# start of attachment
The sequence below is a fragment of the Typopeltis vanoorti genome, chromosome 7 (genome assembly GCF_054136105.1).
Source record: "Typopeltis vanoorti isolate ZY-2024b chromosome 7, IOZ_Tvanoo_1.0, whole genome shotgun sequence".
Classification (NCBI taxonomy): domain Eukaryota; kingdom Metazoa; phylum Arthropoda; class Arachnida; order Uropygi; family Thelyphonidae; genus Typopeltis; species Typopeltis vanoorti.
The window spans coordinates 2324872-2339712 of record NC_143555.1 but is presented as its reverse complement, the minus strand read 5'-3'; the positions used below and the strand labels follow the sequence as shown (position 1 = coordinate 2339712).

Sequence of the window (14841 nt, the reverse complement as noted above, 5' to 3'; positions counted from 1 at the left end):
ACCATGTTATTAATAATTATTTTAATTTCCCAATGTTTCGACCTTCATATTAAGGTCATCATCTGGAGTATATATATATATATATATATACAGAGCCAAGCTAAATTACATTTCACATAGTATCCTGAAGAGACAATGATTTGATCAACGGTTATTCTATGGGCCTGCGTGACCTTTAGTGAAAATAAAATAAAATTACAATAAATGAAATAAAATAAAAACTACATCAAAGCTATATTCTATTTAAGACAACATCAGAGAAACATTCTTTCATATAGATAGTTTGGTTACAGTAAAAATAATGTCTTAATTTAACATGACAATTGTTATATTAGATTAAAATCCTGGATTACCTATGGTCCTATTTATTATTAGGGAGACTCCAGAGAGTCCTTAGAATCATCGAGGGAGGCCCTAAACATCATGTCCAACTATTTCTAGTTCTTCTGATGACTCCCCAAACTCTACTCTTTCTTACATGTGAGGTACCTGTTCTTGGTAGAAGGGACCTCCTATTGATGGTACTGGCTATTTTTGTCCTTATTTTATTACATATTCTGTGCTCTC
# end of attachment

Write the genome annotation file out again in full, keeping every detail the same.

The sequence below is a fragment of the Typopeltis vanoorti genome, chromosome 7 (genome assembly GCF_054136105.1).
Source record: "Typopeltis vanoorti isolate ZY-2024b chromosome 7, IOZ_Tvanoo_1.0, whole genome shotgun sequence".
Classification (NCBI taxonomy): domain Eukaryota; kingdom Metazoa; phylum Arthropoda; class Arachnida; order Uropygi; family Thelyphonidae; genus Typopeltis; species Typopeltis vanoorti.
The window spans coordinates 2324872-2339712 of record NC_143555.1 but is presented as its reverse complement, the minus strand read 5'-3'; the positions used below and the strand labels follow the sequence as shown (position 1 = coordinate 2339712).

Sequence of the window (14841 nt, the reverse complement as noted above, 5' to 3'; positions counted from 1 at the left end):
ACCATGTTATTAATAATTATTTTAATTTCCCAATGTTTCGACCTTCATATTAAGGTCATCATCTGGAGTATATATATATATATATATATACAGAGCCAAGCTAAATTACATTTCACATAGTATCCTGAAGAGACAATGATTTGATCAACGGTTATTCTATGGGCCTGCGTGACCTTTAGTGAAAATAAAATAAAATTACAATAAATGAAATAAAATAAAAACTACATCAAAGCTATATTCTATTTAAGACAACATCAGAGAAACATTCTTTCATATAGATAGTTTGGTTACAGTAAAAATAATGTCTTAATTTAACATGACAATTGTTATATTAGATTAAAATCCTGGATTACCTATGGTCCTATTTATTATTAGGGAGACTCCAGAGAGTCCTTAGAATCATCGAGGGAGGCCCTAAACATCATGTCCAACTATTTCTAGTTCTTCTGATGACTCCCCAAACTCTACTCTTTCTTACATGTGAGGTACCTGTTCTTGGTAGAAGGGACCTCCTATTGATGGTACTGGCTATTTTTGTCCTTATTTTATTACATATTCTGTGCTCTC